Finally, another way in which businesses are capitalising on this global emergency is through designer face-masks. We have seen the importance of respiratory masks in use in the Sri Lanka-India cricket test, California’s distribution of N-95 masks and De Watt’s investment into cheaper breathing masks, however a new demand for ‘designer masks’ is beginning to grow. Swedish entrepreneurs Kempe & Hjerström’s company, Airinum, sells designer-masks in a range of colours and patterns for between $66 and $77. Likewise, ‘start-ups like Idealist Innovations in China, Vogmask in the US and Freka in the UK, offer trendy pollution masks for between $33 and $100’ (BBC, 2017). Barratt, senior lecturer in air quality science at Kings College London, is still suspicious of these designer products, stating that ‘masks would have to be worn for very long periods to have a bi impact on the chronic effects of air pollution.’ The BBC reports that ‘companies like Airinum are trying to reinvent the face mask as a stylish accessory’, further conditioning the public to believe that not only are they a necessity but they should be paying more for fashion as well as function, sophisticated marketing of the product by creating a demand for it targeted at different income levels. Air quality is, like water, a basic human right; we should not need a mask to gain access to that element of Nature. This is neoliberalism at its ‘finest’.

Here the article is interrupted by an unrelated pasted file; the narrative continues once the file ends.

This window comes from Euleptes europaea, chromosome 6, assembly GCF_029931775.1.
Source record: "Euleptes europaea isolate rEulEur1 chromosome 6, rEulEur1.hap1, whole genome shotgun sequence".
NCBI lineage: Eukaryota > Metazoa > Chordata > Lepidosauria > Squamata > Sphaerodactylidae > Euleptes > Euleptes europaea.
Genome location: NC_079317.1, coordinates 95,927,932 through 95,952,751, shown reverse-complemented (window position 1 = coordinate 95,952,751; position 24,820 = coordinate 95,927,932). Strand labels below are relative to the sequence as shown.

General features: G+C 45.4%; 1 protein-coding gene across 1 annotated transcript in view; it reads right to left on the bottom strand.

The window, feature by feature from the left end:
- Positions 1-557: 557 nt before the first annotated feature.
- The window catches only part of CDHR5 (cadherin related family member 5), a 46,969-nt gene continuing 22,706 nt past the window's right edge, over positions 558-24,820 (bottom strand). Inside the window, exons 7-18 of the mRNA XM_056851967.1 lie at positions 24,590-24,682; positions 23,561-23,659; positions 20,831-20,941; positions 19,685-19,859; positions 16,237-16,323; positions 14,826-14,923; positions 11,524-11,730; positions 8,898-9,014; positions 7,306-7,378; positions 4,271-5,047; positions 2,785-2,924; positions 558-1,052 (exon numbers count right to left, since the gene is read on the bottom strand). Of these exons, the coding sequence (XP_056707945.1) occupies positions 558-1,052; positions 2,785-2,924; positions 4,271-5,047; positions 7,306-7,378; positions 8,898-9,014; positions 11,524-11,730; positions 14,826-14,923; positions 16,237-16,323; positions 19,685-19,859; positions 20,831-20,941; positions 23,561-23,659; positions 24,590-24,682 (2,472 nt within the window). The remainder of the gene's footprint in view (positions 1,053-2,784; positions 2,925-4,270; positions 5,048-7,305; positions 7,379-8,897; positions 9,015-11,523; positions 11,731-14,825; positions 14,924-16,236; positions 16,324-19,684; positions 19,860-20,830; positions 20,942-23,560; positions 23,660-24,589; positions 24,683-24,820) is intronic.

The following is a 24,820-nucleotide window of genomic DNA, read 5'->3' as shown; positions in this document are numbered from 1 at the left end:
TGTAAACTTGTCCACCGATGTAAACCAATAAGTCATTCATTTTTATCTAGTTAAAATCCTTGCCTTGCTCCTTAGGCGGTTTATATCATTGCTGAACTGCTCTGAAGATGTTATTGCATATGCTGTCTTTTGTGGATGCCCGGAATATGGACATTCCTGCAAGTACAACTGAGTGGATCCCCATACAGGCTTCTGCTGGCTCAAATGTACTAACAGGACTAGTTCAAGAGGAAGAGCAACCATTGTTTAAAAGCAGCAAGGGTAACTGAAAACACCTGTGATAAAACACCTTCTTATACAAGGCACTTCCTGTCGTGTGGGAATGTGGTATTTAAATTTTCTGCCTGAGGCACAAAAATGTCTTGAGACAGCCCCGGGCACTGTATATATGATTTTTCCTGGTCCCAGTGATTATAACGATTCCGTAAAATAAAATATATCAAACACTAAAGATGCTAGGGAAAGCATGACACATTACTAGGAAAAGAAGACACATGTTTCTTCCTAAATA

Consider the scene: Imagine it is the year 2100. Blurry-eyed you walk to your bedroom mirror, a mask consuming the lower portion of your face. As you get ready for work you clock watch, any extra breaths will cost you: air is money. Work is a solemn place: laughter costs air units. A sobering thought.

This is how I imagine what lies ahead of us. It seems a plausible neoliberalist reality that we may see the ultimate privatisation and commodification of clean air; private corporations would buy large silos of air and government tax would be applied to every single breath. People would be obligated to wear respiratory air purifying masks as a result of the ever increasing, dangerous, air pollution levels. Governments and corporations globally would do battle for control over the air as a marketable commodity, the poorer nations restricted to rationed access or staggered levels of quality of air with First, Business and Economy class air grades. Pollution, levels, ironically, would not be monitored since it would be in the interests of the ‘owners’ to perpetuate the demand for clean air by allowing polluted air to be the norm. Air would be taxed with meters on each individual mask logging the user’s daily intake.